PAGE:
The words “progress not perfection” feels like a mantra at times. When I act or react toward a situation or a person and I realize it wasn’t my best shot, I mentally note that simple phrase. I say it time and time again. But do I make an effort to change my behavior or do I continue to dump my lack of progress into these few words? Do I truly focus on changing or is it easier to make an amend or soothe myself with the “progress not perfection” phrase?
The Big Book of Alcoholics Anonymous tells us that as we work the program day by day, more will be revealed to us. It also tells us that alcohol (or any addiction) is but a symptom of our problems. But the “logic” goes both ways. Prior to working Step One, we either blamed the world and had to drink; or we drank because it was easier then to blame the world. If you think about your personal situations and experiences, you would probably see that this is true in many cases. So when we stop drinking, we only stop drinking. The root cause of our drinking remains. The world still turns and nothing changes until we begin to make the changes in ourselves. One way we do this is by working the steps because these help us recognize who we are and where we are going.
And so we come to defects. I know what my defects are because I was rigorously honest in my personal inventory in Step Four and I was willing to have God take these from me in Step Six and I even asked (humbly, mind you) that He take these shortcomings away from me in Step Seven. Over time I believe I have been successful in ridding myself of certain defects. I acknowledged them; gave them to my Higher Power; and He took them from me.
Last week, two days before my AA birthday, I felt as if I had walked backwards in time and my life hadn’t changed. I had a “relapse” of sorts. No, I didn’t drink but rather acted on a defect. Like “going out” when one drinks, I felt the same remorse, shame, anger and fear. I asked for help and I received that help. I felt as if I had failed once again but this time, there was no excuse. I wasn’t drinking. Aha! What a discovery! Actually, it was. I realized that although not drinking wasn’t easy, I embraced the fellowship in its entirety with open arms. When I accepted my one-year chip, I remember people who didn’t know me well commenting that they thought I had years in the program. At the time, I felt complimented but today I realize that I know so little and have so much farther to go.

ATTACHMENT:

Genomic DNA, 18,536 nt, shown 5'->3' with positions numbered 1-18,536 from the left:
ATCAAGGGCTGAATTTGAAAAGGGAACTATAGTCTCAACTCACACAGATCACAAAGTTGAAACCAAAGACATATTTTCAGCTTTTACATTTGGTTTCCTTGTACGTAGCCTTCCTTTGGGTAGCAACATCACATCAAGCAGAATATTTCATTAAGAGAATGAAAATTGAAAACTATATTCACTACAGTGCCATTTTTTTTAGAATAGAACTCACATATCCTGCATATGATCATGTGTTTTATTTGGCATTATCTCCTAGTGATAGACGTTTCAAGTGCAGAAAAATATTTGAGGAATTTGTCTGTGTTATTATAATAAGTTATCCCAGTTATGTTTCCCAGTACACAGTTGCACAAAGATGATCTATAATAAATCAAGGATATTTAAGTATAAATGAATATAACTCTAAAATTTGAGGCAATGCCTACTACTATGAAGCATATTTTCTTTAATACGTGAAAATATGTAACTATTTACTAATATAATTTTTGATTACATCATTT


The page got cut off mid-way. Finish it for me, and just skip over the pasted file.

What was revealed to me was that I now had absolute proof that my drinking was a symptom of a much bigger problem. Yes, many of my shortcomings did go away. But I ignored the ones that did not. Maybe I thought they would disappear; maybe I thought I would outgrow them; maybe singularly that weren’t so bad. The truth of the matter is that the ones that are still there, when I combine them all together, are the ones that created the real reason for my drinking. In other words, I blamed drinking for my shortcomings but now I have come to the conclusion that these defects caused my drinking. The combination of defects is an addiction in itself. That makes sense, doesn’t it? Don’t most of us have more than one addiction and we camouflage one with the other?
When I came into AA one of the first questions I asked was why. Why did I drink? I was told that at that time, the answer was not important and it wasn’t. But today it is very important to me because I have been able to live sober long enough to count alcohol out of what seems like unending inappropriate behavior. Ironically, last week I was asking my counselor why. Why do I do the things I do? It was a rhetorical question because only I have the answer. The answer lies in the Steps, all twelve of them. I mention all twelve because in reading Step Twelve this past week, I was reminded of “two-stepping” which is sure to get any one of us in trouble. The answer lies in prayer and meditation; to improve my conscious contact with God.
I always hope that my writing doesn’t seem merely a personal story to any of you. I write honestly and what I experience on this journey in the hopes that some of you might see yourselves; if not today, perhaps tomorrow. Staying sober is not my dilemma today. Living the life I want to live and that my Higher Power wants me to live is. It is my responsibility to be true to myself as well as to those I love and who love me.
“Progress not perfection” is a comforting thought because for many of us being perfect was a part of our problem. I think, though, that there is certain seriousness about this phrase that I had not thought of before. Making the same mistakes or practicing the same poor behavior over and over again is not progress. (I believe that is closer to insanity). This is why working the steps again, as if it were the first time, is so important.
From now on “progress not perfection” will not be on the tip of my tongue when I slip up. Personally, I am going to reserve those words and use them only when I truly believe there has been progress. I know there has and I know there will be because God does for me what I cannot do for myself.
Namaste’. May you walk your journey in peace and harmony.